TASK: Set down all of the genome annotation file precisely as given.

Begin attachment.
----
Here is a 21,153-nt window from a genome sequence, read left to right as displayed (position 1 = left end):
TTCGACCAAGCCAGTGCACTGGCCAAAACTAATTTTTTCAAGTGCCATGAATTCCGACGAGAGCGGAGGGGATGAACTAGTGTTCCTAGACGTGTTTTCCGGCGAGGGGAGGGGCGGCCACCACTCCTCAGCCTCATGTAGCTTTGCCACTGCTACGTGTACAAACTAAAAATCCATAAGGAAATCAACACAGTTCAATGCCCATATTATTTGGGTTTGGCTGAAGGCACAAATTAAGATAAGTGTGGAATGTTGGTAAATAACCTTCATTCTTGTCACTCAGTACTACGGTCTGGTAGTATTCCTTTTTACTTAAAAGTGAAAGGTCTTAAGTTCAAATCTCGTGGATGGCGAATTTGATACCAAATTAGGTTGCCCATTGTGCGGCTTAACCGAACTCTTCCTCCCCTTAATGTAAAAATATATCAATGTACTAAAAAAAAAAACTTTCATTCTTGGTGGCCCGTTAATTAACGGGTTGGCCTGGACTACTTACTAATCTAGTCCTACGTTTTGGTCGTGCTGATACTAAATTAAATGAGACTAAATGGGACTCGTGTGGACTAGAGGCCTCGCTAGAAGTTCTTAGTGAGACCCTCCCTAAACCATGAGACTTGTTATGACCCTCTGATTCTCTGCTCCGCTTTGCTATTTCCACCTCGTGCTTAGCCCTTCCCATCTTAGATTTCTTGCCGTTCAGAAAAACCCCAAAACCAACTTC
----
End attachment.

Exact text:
Here is a 21,153-nt window from a genome sequence, read left to right as displayed (position 1 = left end):
TTCGACCAAGCCAGTGCACTGGCCAAAACTAATTTTTTCAAGTGCCATGAATTCCGACGAGAGCGGAGGGGATGAACTAGTGTTCCTAGACGTGTTTTCCGGCGAGGGGAGGGGCGGCCACCACTCCTCAGCCTCATGTAGCTTTGCCACTGCTACGTGTACAAACTAAAAATCCATAAGGAAATCAACACAGTTCAATGCCCATATTATTTGGGTTTGGCTGAAGGCACAAATTAAGATAAGTGTGGAATGTTGGTAAATAACCTTCATTCTTGTCACTCAGTACTACGGTCTGGTAGTATTCCTTTTTACTTAAAAGTGAAAGGTCTTAAGTTCAAATCTCGTGGATGGCGAATTTGATACCAAATTAGGTTGCCCATTGTGCGGCTTAACCGAACTCTTCCTCCCCTTAATGTAAAAATATATCAATGTACTAAAAAAAAAAACTTTCATTCTTGGTGGCCCGTTAATTAACGGGTTGGCCTGGACTACTTACTAATCTAGTCCTACGTTTTGGTCGTGCTGATACTAAATTAAATGAGACTAAATGGGACTCGTGTGGACTAGAGGCCTCGCTAGAAGTTCTTAGTGAGACCCTCCCTAAACCATGAGACTTGTTATGACCCTCTGATTCTCTGCTCCGCTTTGCTATTTCCACCTCGTGCTTAGCCCTTCCCATCTTAGATTTCTTGCCGTTCAGAAAAACCCCAAAACCAACTTC